I grew up thinking of “home-cooked meals” with a shudder. My mother once produced a Thanksgiving turkey so inedible our cats wouldn’t touch it; my father fell victim to every food fad from the 1960s Tiger’s Milk powder to the recipes of Euell Gibbons. One of my favorite things about modern life is that one no longer has to be rich or a competent cook to eat well. So I found this article frankly terrifying — “Thanks to Wall St., There May Be Too Many Restaurants”:
… After a prolonged stretch of explosive growth, fueled by interest from Wall Street, experts say there are now too many fast-food, casual and other chain restaurants.
Since the early 2000s, banks, private equity firms and other financial institutions have poured billions into the restaurant industry as they sought out more tangible enterprises than the dot-com start-ups that were going belly-up. There are now more than 620,000 eating and drinking places in the United States, according to the Bureau of Labor Statistics, and the number of restaurants is growing at about twice the rate of the population…
Customers continue to spend a large share of their food budget in restaurants, but they’re spreading the money across a larger number of establishments, so profits are split into smaller individual pieces. Yet the industry — particularly chain restaurants — continues to expand, a strategy that both masks the problem and makes it likely that more places will falter.
Sales at individual chain restaurants, compared with a year earlier, began dropping in early 2016, analysts reported. A majority of restaurants reported sales growth in just four of the last 22 monthly surveys from the National Restaurant Association. Before that, most restaurants had reported growth for 20 consecutive months, from March 2014 through October 2015, the survey found.
As Americans work longer hours and confront an ever-growing array of food options, they are spending a growing share of their food budget — about 44 cents per dollar — on restaurants, according to food economists at the United States Department of Agriculture Economic Research Service.
But while consumer demand contributed to the restaurant boom, it was changes on Wall Street that really fueled the explosion. Chains like Del Taco, Papa Murphy’s and others began attracting money from private equity firms, and banks like Wells Fargo and Bank of America saw lending opportunities in the restaurant industry.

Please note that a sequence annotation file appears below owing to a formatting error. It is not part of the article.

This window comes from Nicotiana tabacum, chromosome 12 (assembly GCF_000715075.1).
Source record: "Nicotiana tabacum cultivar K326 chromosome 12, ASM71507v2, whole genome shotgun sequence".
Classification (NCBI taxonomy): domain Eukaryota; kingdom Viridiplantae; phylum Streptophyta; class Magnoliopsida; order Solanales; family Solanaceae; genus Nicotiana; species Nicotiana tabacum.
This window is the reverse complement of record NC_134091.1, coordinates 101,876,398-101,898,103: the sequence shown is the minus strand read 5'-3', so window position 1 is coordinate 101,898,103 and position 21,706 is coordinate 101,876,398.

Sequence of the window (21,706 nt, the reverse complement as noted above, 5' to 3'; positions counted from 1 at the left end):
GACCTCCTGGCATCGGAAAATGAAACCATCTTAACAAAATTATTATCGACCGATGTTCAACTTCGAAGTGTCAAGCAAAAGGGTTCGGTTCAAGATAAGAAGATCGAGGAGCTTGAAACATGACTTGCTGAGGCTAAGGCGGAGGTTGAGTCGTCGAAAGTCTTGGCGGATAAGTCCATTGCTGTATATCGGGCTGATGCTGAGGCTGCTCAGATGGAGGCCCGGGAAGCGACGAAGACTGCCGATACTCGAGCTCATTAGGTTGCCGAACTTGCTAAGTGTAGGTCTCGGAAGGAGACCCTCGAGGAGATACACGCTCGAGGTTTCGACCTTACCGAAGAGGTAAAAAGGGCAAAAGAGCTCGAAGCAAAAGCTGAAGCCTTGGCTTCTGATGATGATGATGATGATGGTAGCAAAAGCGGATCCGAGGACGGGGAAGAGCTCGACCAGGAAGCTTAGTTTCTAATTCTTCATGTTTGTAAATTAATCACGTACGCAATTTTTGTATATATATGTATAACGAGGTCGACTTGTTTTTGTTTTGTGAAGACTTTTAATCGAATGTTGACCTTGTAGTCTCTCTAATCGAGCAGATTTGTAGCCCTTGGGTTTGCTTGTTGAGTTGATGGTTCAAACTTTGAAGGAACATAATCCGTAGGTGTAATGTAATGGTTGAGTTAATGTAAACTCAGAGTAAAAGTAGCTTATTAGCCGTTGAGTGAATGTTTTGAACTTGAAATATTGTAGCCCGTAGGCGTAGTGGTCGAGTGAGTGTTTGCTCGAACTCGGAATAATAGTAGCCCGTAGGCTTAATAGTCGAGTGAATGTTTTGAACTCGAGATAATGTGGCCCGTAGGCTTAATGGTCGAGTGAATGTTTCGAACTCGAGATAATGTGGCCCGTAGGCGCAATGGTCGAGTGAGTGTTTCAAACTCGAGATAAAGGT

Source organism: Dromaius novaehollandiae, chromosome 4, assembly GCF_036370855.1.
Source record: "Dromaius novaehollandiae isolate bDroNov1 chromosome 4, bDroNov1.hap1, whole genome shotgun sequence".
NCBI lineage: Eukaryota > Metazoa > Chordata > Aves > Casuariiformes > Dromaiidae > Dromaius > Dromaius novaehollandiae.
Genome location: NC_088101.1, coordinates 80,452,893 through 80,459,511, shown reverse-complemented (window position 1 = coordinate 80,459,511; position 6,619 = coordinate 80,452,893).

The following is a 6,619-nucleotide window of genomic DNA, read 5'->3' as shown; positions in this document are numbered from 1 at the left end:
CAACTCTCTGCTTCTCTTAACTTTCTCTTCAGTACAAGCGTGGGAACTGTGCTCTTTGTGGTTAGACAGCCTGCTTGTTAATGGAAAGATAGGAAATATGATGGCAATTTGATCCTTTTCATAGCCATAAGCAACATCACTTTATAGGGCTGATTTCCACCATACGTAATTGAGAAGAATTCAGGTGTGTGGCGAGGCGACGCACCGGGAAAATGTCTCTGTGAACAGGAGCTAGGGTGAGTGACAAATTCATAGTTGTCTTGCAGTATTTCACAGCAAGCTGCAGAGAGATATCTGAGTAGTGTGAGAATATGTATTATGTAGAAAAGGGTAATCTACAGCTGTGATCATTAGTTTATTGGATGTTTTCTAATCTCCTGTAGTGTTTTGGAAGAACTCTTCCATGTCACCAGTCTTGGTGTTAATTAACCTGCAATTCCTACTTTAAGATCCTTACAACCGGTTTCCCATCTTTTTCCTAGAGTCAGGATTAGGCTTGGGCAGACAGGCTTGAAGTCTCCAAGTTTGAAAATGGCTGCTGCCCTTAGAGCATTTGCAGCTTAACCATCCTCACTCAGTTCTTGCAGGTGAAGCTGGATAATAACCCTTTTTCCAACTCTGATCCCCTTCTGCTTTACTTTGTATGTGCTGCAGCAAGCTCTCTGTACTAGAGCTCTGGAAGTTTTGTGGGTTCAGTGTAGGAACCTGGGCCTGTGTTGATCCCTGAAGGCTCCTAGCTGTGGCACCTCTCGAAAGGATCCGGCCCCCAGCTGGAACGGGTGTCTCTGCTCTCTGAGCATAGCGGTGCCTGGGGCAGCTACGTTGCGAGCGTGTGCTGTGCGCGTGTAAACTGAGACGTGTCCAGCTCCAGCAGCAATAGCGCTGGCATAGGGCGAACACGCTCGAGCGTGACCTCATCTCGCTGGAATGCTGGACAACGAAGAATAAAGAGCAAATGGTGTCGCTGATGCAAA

Those developments complemented each other well. New fast-food investors wanted to rely less on owning restaurants, and offloaded many company locations to eager buyers who came with bags of cheap money from the banks. The investors could then count on a steady stream of franchise fees and royalty payments — buffers against overall sales declines if, say, the market ever became oversaturated. And they didn’t have to worry about actually operating the restaurants.
Franchisees pay for the right to operate a McDonald’s or a Subway, following rules that dictate everything from what type of taco to sell to where to buy iceberg lettuce. They take on the risks and costs of running the restaurants, in exchange for the marketing muscle and name recognition these big companies provide. While every Dunkin’ Donuts or Taco Bell may look the same, dozens and sometimes hundreds of independent owners can operate most of the restaurants within a single brand…
he shuttering of restaurants could have a major impact on the labor market. Since 2010, restaurants have accounted for one out of every seven new jobs, and many restaurateurs complain that it has become increasingly difficult to hire and retain workers. In Muscogee County, Ga., a former textile center, the Labor Department reported an overall decline in employment of 2,000 jobs since 2001 — but a gain of 2,700 restaurant jobs.
Those positions could be in jeopardy if sales continue to fall and force more restaurants to close…
So, having broken the small local restaurants and dinners by overbuilding franchises, Wall Street will now break the individual franchisees by demanding unrealistic quarter-upon-quarter profits. And when those franchises go under, they’ll kill one of the last low-skill, can’t-be-moved-overseas job sources. Another “win” for the banking community!